Jordan Walker's recent comments went viral on social media, but fans are missing some important context about the adjustments he is making
Yesterday, a video began picking up steam around the internet where Jordan Walker was talking to reporters about some changes the St. Louis Cardinals asked him to make to his swing in Memphis. Here is a link to the full video, but there are the comments that people are latching onto:
"“There’s no point if I’m trying to hit the ball in the air if I’m not hitting the ball at all. I might as well hit the ball hard. If it’s on the ground, it’s on the ground. Trying to find the hole. Maybe drive a run in. I feel like as I go through the season, it’s going to get more in the air just like I did last year. So I just have to trust myself and trust how my swing has been in the past three years within the organization. That’s just what I have faith in.”"- Jordan Walker
Yes, I understand that at face value, the quote seems to be in conflict with the instructions that the Cardinals' front office gave Walker when he was sent down to Memphis, but if you look at reporting close to the situation, that is not the case.
Jordan Walker is making mechanical changes in Memphis
Daniel Guerrero of the St. Louis Post-Dispatch posted a story this week detailing Walker's time in Memphis. While Guerrero was in Memphis, was able to speak directly to Walker about what he was working on, and there are real changes he is making to his swing that have helped him get hot as of late. Here is some of what Guerrero reported in that story,
"More of a “feel guy” when it comes to his swing, Walker has spent time working with first-year Memphis hitting coach Howie Clark to make minor mechanical tweaks to his swing. Some of that includes avoiding overloading and over-rotating, which created some issues with seeing the ball. Recently, Walker has placed a focus on trying to make contact with pitches when he’s “more out front” on his swing, which he said leads to more loft."- Daniel Guerrero
So, how does one reconcile both of these statements? The video sounds like Walker is kind of just doing his own thing, while the reporting from Guerrero indicates that Walker is making some adjustments.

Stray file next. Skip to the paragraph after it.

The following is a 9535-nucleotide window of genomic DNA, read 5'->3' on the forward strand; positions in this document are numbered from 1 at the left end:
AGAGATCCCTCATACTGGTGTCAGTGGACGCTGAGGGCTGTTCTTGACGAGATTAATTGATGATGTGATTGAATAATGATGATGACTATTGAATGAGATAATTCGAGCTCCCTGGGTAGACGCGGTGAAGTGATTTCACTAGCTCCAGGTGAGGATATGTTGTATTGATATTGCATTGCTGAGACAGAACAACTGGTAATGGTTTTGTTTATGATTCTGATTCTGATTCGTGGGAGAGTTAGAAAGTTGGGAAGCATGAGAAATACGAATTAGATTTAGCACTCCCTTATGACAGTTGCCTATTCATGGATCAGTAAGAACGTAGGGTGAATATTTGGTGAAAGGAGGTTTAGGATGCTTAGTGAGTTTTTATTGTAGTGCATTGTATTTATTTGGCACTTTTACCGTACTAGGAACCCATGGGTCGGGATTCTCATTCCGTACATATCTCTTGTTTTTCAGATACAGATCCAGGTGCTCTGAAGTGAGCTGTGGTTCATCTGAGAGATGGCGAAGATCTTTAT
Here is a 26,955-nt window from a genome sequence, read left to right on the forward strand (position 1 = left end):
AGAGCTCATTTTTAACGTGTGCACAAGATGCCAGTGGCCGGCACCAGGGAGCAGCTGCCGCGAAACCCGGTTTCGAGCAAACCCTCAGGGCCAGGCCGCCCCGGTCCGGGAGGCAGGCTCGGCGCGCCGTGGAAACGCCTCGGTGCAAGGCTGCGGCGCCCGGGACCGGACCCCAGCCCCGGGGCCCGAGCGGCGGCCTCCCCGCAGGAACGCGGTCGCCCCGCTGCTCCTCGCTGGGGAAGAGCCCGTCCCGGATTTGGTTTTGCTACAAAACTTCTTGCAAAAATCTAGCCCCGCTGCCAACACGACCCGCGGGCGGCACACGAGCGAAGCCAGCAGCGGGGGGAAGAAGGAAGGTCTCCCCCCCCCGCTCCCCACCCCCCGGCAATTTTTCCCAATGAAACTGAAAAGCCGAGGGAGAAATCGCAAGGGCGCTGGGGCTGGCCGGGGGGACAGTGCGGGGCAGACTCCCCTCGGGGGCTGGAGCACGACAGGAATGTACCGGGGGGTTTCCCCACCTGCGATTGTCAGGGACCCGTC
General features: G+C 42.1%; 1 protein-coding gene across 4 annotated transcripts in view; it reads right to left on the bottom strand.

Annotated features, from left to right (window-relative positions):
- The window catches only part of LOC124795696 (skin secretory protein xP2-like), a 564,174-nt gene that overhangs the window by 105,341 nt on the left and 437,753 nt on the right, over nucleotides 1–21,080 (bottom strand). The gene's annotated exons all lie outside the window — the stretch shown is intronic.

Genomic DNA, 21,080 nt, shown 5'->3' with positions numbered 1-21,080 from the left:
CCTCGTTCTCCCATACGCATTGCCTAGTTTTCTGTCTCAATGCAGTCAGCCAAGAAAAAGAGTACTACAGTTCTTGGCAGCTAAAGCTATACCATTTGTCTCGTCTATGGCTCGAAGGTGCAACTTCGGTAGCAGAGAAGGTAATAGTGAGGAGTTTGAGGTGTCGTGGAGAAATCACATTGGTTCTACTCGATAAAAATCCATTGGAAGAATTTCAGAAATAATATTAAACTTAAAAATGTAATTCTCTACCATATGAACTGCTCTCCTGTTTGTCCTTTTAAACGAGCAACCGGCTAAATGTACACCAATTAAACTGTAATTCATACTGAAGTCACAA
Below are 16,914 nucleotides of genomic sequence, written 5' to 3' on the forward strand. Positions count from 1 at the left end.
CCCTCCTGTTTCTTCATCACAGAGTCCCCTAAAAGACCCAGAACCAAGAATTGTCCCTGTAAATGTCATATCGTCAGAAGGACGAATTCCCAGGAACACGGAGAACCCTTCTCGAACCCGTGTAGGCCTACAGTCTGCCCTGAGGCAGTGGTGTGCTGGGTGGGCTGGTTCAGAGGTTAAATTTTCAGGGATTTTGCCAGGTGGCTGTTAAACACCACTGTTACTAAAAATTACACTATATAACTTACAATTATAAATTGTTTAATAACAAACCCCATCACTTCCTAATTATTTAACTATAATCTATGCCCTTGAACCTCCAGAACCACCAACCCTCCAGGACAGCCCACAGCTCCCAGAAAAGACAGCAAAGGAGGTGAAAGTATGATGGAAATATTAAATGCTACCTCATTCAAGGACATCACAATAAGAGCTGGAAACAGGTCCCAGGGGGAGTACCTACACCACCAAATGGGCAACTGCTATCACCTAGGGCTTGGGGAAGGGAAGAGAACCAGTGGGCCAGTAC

Honestly, it's not that difficult to break down, and I think the overaction from fans has clouded the purpose of Walker's quote he made to the media.
All hitters, every single one, are constantly making adjustments to their swing in order to work on issues that arise and get their "feel" back. Some hitters are very analytically driven, while others may be more "feel" driven like Walker. Either way, hitters work with the coaching staff to get comfortable in the box and do damage. For Walker to say he's not "focused" on hitting fly balls isn't going against what the front office asked him to do. It's just him getting comfortable and getting his feel back.
When the Cardinals said they wanted more fly balls from Walker, it was not an attempt to get him to completely change his game or to value launch angle over hard contact. The Cardinals still want Walker to mash the ball, and they'll take a higher ground ball rate if that is what is required. The issue was, Walker had a 60.4% groundball rate, which would be the highest in all of baseball right now. No other player has above a 60% groundball rate this year, and only 18 have a rate above 50%.
If you look at guys like Aaron Judge, Nolan Gorman, Matt Olsen, Pete Alonso, Mike Trout, and so many of today's best hitters, they all range between a 29% and 37% groundball rate. Now, there are some really great hitters who have above a 50% ground ball rate this year, namely Ronald Acuna Jr., Xander Bogaerts, Juan Soto, Lars Nootbaar, and Tommy Edman, but those guys also have some of the highest hard-hit rates in baseball this year. You'll also notice that outside of the truly elite hitters like Acuna and Soto, those guys haven't hit for a ton of power this year.
Since making the adjustments in Memphis, Walker's ground ball rate is now down to 45.6%, with his line drive percentage rising to 25.3% (up from 17% in St. Louis) and fly ball rate up to 29.1% (22.6% in St. Louis). He has also seen rises in his pull percentage and opposite field percentage, with a decline in balls hit up the middle, which is interesting to note. The one concerning rate that has come up is his infield fly rate, which is up to 17.4% from the 8.3% he had earlier this year. That seems to be negatively impacted by his slow start in AAA though.
At the end of the day though, Walker, the front office, and the Memphis coaching staff are working together to get the best out of Walker, and like Walker said, he just needs to trust himself to get there.